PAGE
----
Enjoy this issue, and please pass it along to a friend - or better yet, gift them their own!
Summertime. The word alone evokes images of picnics, pitchers of sangria, ceviche, corn on the cob, grilling, watermelon. It's a state of mind, as much as a seasonal experience of food, drinks and gathering, and one we always look forward to.
In this issue, we threw a picnic, and include here for you, all kinds of great tips and tricks to make your next picnic, your best picnic. Chef David Kjellstenius is from Sweden, currently living in Paris, and we asked him to tell us more about the City of Light through his eyes in the first in a series we're calling Dispatches from Europe. Largely considered the best bread maker in the Denver metro area, Jeff Cleary has a long background as a chef, and once had the distinct honor of cooking for Julia Child. He tells us more about that in this issue.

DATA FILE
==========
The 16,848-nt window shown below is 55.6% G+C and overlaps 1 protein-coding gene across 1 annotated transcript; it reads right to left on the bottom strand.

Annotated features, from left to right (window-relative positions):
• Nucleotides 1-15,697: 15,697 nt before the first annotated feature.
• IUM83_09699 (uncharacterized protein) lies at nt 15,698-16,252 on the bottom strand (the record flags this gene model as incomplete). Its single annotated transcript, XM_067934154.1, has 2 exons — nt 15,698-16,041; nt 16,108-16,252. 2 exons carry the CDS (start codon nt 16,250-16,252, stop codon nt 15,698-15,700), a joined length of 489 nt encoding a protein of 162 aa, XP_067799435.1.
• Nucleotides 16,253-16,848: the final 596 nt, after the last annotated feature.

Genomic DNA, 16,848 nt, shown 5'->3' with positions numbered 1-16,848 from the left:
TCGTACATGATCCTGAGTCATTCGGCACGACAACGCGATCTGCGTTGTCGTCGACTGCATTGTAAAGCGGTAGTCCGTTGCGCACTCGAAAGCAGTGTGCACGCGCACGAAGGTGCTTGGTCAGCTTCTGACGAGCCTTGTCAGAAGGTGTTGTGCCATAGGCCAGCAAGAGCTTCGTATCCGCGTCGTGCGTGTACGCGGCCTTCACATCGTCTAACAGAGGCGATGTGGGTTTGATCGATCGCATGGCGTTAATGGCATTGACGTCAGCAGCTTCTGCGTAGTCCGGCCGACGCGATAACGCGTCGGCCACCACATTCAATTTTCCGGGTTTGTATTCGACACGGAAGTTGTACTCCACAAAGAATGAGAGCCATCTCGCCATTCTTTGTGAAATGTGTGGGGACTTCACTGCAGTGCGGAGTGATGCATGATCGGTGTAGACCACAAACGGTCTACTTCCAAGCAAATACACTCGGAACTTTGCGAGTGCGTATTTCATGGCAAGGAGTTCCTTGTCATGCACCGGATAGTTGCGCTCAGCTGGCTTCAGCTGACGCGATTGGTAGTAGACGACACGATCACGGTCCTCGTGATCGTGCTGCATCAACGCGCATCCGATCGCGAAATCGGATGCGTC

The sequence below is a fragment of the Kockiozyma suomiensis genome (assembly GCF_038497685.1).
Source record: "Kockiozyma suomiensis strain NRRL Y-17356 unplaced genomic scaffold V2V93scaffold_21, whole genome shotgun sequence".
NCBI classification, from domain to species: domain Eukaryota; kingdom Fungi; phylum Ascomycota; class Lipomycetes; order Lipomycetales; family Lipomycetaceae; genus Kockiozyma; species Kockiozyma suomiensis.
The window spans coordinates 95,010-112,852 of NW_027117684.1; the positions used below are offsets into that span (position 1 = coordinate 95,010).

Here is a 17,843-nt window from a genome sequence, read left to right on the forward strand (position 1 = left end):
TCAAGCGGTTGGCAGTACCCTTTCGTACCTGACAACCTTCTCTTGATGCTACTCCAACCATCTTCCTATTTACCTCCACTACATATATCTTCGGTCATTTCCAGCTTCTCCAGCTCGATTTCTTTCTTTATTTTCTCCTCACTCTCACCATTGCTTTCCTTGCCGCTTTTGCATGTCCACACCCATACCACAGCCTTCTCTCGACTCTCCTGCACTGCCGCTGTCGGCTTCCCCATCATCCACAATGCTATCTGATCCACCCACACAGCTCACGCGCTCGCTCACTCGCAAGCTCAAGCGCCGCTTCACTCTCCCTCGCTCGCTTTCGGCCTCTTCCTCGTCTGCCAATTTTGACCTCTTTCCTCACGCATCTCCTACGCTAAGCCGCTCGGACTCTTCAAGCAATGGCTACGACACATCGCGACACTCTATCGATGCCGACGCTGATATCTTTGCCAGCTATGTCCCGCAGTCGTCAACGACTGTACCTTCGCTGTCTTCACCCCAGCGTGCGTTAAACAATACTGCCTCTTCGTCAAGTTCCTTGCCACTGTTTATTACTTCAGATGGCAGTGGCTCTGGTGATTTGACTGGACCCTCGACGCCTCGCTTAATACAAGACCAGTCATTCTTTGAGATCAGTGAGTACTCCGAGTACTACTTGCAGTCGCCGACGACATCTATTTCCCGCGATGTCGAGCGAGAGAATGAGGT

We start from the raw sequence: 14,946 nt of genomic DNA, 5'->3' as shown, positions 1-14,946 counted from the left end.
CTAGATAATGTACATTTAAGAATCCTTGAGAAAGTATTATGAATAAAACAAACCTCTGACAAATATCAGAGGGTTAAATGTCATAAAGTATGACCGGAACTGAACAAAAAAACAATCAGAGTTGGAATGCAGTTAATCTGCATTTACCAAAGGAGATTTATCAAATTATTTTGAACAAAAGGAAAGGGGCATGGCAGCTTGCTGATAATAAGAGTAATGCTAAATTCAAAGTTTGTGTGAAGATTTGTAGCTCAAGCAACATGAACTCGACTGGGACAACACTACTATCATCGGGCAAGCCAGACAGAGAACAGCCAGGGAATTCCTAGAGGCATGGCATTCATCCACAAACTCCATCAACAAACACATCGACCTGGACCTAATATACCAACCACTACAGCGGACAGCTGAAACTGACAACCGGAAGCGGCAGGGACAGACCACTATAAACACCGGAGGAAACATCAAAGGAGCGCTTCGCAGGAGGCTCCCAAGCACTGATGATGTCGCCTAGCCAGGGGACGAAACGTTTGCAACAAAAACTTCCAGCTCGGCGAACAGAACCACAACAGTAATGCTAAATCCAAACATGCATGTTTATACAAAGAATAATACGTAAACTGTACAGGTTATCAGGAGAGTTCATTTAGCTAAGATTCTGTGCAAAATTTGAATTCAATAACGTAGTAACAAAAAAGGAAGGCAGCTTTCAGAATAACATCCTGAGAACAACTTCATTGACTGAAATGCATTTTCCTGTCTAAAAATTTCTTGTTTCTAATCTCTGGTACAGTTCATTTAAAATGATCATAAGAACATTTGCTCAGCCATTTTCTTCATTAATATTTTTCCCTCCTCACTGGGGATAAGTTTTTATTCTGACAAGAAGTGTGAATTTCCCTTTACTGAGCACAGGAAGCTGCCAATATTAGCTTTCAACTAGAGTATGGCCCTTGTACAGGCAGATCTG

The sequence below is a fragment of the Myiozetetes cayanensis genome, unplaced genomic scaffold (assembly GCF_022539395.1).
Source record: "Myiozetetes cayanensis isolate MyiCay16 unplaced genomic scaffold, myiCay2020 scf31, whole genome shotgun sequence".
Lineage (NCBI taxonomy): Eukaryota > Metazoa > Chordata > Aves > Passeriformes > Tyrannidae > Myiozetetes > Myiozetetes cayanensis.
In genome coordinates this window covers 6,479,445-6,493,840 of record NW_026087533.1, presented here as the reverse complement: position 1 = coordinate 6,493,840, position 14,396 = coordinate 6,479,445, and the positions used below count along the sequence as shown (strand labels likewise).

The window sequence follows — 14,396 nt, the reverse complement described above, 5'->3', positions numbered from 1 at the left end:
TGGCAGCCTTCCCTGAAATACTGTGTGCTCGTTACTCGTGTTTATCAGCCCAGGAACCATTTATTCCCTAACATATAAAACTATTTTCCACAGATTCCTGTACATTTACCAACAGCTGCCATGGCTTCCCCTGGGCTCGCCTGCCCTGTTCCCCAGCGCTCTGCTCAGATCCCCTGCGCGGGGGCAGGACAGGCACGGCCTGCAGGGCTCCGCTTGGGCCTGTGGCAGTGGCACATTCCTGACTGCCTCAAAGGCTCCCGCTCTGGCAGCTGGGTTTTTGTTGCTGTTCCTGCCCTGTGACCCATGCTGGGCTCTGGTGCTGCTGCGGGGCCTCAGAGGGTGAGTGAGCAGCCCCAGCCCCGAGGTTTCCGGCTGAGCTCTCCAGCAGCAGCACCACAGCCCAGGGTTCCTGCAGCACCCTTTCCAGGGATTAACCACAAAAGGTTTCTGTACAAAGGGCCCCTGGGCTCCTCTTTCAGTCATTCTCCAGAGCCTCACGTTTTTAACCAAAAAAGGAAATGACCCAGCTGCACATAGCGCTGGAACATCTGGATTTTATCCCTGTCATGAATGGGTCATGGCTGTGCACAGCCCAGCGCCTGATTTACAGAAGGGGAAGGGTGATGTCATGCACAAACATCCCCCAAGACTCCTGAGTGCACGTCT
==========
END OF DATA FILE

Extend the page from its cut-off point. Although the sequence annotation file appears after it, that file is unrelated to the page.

Johnny Ballen owns one of the most vibrant, playful and high-quality restaurants in Denver - perhaps you've heard of it? - The Squeaky Bean. His own vibrancy and playfulness is no doubt a huge factor in its success, and we asked him to be our first Nourish model. I hope you have as much fun viewing that piece as we had making it. Our resident cocktail enthusiast Jake Sutton, has borrowed the J. Peterman persona - ala Seinfeld - in this issue, to tell you more about Gin and Tonics, or Gin Tonics, as you'll discover. Cocktails tend to be taken quite seriously by both drinkers and makers alike, and it's fun to have some levity on the subject.